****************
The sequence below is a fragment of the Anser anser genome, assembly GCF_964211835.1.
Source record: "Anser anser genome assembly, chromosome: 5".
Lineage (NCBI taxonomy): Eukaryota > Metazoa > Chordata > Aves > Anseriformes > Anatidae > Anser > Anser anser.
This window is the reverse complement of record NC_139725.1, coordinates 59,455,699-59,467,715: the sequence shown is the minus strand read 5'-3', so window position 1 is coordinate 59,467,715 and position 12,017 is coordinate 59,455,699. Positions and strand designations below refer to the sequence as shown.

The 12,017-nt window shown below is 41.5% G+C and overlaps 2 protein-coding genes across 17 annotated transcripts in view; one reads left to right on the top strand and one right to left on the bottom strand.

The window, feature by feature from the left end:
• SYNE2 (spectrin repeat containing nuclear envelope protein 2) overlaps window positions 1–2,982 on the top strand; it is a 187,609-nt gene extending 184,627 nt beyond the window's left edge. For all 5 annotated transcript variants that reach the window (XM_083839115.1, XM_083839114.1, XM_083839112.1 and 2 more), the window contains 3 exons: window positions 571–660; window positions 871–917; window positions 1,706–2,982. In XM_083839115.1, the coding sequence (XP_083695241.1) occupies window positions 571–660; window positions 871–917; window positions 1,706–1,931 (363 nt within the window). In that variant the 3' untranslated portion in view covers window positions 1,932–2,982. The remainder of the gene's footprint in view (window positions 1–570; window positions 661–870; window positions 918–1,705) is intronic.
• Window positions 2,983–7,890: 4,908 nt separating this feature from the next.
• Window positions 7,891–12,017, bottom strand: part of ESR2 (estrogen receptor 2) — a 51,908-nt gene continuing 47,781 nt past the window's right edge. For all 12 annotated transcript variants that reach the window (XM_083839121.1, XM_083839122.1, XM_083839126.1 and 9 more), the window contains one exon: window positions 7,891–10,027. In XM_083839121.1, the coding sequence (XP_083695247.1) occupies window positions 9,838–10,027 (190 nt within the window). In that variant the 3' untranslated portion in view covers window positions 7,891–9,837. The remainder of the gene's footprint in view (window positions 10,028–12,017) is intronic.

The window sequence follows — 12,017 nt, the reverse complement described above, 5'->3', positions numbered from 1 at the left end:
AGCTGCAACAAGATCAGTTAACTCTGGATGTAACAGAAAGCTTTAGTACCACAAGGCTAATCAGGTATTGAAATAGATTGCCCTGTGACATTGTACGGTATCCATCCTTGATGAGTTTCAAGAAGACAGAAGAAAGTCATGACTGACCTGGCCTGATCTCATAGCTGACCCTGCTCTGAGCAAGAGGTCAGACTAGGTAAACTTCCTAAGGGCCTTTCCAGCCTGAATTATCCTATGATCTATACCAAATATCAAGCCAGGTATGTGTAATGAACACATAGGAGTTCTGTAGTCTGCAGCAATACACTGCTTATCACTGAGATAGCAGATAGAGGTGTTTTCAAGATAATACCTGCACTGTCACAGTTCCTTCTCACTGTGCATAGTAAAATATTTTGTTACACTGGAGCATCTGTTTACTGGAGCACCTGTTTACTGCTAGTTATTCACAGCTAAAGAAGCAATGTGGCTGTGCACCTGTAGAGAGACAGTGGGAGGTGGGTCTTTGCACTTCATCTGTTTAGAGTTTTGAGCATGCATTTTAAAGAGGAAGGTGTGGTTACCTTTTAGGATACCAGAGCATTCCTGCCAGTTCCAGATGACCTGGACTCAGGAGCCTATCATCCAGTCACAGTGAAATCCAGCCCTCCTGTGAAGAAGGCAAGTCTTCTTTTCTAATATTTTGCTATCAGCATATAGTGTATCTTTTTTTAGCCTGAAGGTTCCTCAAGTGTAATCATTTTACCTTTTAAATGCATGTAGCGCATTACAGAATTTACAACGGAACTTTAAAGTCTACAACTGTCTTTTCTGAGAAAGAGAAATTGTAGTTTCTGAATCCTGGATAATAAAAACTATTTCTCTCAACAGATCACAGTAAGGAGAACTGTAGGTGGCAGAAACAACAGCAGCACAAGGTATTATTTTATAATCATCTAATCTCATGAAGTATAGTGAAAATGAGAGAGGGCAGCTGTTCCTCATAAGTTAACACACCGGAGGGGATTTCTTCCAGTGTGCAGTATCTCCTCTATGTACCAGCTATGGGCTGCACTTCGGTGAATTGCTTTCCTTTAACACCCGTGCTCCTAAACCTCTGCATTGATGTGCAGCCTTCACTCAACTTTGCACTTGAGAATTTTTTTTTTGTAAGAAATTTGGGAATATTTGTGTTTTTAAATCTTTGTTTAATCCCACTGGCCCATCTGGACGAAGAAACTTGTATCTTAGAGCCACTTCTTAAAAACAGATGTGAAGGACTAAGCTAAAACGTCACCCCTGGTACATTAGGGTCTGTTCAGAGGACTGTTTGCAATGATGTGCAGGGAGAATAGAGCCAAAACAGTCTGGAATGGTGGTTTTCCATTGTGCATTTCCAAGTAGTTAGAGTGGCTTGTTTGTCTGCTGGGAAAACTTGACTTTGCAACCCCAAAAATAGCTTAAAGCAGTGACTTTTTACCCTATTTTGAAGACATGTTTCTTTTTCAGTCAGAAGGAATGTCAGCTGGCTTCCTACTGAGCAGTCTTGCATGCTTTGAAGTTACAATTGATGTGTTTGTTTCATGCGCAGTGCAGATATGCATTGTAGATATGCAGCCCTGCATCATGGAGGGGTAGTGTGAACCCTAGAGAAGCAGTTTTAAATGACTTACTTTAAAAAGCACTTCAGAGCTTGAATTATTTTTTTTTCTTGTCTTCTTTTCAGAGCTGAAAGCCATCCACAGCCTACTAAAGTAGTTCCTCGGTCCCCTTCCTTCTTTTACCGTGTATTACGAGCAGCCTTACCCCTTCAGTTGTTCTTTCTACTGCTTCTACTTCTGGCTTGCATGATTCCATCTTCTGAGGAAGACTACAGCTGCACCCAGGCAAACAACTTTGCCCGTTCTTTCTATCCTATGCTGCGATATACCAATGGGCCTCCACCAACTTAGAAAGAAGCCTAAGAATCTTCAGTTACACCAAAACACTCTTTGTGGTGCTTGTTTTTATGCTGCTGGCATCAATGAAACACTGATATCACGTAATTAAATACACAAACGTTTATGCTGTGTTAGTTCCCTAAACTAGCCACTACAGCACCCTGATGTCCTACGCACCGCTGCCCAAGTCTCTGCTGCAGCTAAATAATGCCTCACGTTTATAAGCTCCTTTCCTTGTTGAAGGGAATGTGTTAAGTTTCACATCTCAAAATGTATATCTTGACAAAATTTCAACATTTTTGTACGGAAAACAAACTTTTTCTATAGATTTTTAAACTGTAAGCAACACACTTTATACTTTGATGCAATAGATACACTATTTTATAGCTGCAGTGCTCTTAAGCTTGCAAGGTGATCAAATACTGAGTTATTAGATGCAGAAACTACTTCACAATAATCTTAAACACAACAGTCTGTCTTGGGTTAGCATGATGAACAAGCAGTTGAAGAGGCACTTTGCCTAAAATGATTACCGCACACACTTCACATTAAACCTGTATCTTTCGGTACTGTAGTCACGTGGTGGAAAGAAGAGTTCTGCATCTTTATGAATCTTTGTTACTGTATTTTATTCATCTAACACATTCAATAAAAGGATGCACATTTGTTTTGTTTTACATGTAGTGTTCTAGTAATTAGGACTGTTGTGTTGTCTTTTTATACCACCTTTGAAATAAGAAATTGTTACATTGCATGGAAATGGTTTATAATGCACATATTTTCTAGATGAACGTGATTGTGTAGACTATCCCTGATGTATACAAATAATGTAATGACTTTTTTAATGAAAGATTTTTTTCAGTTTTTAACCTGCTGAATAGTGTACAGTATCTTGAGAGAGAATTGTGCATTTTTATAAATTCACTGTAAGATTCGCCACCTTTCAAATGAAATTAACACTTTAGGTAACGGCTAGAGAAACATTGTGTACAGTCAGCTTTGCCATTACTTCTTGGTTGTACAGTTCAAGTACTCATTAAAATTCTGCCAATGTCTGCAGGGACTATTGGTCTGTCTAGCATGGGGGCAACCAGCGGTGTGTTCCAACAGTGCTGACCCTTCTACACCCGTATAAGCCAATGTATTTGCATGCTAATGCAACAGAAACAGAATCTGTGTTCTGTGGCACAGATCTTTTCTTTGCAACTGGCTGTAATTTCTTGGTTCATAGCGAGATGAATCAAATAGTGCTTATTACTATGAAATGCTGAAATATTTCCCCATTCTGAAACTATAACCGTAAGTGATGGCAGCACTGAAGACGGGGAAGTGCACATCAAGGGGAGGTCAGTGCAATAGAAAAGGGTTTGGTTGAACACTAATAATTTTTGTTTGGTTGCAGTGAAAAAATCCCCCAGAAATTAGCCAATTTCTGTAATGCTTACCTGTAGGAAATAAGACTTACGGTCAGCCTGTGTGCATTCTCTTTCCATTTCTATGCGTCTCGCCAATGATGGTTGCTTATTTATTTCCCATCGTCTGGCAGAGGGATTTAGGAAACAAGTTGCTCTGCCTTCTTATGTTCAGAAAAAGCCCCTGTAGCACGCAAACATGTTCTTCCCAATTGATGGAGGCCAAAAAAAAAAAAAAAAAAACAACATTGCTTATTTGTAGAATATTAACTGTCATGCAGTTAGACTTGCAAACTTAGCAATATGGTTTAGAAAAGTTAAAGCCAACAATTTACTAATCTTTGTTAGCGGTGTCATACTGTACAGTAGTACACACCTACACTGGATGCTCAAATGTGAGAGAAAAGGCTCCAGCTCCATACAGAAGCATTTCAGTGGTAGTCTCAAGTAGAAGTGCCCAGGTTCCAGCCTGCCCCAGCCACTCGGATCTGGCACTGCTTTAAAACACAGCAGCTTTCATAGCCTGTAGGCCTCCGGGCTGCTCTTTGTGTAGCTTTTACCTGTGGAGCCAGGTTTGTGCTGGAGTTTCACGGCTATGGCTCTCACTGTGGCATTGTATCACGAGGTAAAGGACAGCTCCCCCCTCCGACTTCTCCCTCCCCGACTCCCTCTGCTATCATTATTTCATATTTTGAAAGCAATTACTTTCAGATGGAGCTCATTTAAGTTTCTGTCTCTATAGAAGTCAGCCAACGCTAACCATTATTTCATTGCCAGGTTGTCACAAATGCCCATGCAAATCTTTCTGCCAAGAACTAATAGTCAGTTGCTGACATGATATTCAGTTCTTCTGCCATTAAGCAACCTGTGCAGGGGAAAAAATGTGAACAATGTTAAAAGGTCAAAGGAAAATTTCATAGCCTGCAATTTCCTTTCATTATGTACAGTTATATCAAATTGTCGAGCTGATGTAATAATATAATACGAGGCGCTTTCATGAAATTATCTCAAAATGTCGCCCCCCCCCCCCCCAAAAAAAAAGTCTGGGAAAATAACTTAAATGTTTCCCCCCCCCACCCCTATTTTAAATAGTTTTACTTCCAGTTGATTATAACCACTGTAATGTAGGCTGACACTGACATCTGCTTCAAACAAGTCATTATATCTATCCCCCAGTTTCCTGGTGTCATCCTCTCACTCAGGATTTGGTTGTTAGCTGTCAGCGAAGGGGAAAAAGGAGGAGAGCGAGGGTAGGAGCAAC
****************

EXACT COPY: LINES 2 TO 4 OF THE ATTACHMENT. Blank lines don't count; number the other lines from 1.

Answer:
Source record: "Anser anser genome assembly, chromosome: 5".
Lineage (NCBI taxonomy): Eukaryota > Metazoa > Chordata > Aves > Anseriformes > Anatidae > Anser > Anser anser.
This window is the reverse complement of record NC_139725.1, coordinates 59,455,699-59,467,715: the sequence shown is the minus strand read 5'-3', so window position 1 is coordinate 59,467,715 and position 12,017 is coordinate 59,455,699. Positions and strand designations below refer to the sequence as shown.